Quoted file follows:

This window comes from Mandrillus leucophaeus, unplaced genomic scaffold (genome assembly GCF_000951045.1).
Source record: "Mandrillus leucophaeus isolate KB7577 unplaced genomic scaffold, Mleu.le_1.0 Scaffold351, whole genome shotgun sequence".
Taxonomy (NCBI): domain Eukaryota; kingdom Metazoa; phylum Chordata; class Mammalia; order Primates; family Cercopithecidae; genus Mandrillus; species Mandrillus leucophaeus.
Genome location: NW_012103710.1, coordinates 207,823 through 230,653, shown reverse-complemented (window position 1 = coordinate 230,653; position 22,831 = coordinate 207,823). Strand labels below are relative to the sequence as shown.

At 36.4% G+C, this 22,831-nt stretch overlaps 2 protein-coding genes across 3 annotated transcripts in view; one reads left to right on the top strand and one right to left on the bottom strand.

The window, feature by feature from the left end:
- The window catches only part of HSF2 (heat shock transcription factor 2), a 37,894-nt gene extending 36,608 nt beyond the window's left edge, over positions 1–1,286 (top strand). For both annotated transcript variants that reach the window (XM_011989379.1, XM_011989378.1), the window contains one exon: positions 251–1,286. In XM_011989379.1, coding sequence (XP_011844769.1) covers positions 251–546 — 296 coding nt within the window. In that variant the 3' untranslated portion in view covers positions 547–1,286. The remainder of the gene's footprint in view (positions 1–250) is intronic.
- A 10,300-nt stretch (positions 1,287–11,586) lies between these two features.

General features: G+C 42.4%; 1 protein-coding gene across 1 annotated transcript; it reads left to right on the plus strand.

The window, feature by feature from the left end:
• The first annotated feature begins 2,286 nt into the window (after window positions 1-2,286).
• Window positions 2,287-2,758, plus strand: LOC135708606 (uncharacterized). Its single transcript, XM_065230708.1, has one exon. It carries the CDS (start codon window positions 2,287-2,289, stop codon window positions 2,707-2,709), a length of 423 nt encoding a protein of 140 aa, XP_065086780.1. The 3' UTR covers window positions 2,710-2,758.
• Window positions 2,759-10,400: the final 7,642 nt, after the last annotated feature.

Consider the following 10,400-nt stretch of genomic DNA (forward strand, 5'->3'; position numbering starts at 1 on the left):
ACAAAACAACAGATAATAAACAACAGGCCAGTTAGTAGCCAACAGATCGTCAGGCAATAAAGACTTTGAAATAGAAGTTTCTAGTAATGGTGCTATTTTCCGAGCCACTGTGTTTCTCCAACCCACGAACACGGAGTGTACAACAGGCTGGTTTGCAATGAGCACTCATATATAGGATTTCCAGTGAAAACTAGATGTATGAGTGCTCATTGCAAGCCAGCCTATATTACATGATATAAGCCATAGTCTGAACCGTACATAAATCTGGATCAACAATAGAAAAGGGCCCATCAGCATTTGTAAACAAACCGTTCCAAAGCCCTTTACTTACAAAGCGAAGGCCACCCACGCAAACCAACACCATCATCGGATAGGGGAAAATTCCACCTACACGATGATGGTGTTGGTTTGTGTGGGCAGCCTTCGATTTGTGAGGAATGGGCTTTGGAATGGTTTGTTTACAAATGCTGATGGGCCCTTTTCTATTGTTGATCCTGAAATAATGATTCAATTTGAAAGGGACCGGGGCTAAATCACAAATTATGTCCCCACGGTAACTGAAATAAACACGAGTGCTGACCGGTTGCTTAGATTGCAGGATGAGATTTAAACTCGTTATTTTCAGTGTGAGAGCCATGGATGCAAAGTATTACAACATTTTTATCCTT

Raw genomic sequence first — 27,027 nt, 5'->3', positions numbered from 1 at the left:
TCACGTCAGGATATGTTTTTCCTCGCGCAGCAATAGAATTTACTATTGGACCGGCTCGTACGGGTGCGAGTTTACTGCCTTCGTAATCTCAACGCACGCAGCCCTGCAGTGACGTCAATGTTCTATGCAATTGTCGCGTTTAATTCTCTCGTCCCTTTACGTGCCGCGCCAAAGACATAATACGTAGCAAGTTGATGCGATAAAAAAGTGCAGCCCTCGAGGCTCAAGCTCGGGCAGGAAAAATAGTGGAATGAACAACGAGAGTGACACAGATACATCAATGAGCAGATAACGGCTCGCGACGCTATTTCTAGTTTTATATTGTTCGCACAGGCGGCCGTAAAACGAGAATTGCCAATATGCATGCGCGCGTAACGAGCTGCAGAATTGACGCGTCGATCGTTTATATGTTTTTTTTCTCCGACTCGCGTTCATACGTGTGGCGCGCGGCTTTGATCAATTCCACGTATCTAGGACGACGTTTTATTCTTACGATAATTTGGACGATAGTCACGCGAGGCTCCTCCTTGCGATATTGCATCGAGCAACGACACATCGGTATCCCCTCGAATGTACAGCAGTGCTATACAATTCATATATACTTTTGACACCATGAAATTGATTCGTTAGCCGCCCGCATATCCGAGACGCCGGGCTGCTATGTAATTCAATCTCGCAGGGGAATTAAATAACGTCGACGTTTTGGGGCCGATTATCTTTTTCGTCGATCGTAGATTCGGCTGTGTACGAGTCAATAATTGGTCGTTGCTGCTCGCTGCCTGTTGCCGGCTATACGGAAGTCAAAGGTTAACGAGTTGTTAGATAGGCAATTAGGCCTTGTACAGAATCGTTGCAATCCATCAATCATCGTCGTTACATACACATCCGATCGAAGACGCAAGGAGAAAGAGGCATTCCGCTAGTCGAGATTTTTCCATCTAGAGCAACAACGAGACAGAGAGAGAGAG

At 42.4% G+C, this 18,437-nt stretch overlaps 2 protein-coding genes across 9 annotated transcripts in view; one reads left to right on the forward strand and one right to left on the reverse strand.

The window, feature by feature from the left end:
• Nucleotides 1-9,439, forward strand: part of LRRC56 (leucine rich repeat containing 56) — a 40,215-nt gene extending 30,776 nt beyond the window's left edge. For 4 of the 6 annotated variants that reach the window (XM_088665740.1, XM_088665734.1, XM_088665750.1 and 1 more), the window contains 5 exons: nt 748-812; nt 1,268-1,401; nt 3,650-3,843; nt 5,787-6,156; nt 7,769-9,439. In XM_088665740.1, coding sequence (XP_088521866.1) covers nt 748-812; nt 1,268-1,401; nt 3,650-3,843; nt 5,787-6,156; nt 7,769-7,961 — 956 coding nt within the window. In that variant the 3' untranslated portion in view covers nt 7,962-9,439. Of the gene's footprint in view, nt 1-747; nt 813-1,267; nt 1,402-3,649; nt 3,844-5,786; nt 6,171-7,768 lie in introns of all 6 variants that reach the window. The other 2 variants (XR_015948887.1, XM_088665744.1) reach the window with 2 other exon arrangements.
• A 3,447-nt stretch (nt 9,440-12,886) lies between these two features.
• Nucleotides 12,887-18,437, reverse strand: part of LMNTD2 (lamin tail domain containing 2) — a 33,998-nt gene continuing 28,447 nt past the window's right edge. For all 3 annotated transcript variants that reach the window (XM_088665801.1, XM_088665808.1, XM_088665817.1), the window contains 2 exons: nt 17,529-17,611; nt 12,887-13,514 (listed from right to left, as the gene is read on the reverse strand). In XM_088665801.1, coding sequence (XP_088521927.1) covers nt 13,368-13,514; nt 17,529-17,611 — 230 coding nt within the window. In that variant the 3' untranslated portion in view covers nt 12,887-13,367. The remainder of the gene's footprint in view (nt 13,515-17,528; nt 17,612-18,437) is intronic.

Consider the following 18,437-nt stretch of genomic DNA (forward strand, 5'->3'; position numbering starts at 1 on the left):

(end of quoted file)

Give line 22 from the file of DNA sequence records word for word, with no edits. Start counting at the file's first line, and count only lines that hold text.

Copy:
• Nucleotides 12,887-18,437, reverse strand: part of LMNTD2 (lamin tail domain containing 2) — a 33,998-nt gene continuing 28,447 nt past the window's right edge. For all 3 annotated transcript variants that reach the window (XM_088665801.1, XM_088665808.1, XM_088665817.1), the window contains 2 exons: nt 17,529-17,611; nt 12,887-13,514 (listed from right to left, as the gene is read on the reverse strand). In XM_088665801.1, coding sequence (XP_088521927.1) covers nt 13,368-13,514; nt 17,529-17,611 — 230 coding nt within the window. In that variant the 3' untranslated portion in view covers nt 12,887-13,367. The remainder of the gene's footprint in view (nt 13,515-17,528; nt 17,612-18,437) is intronic.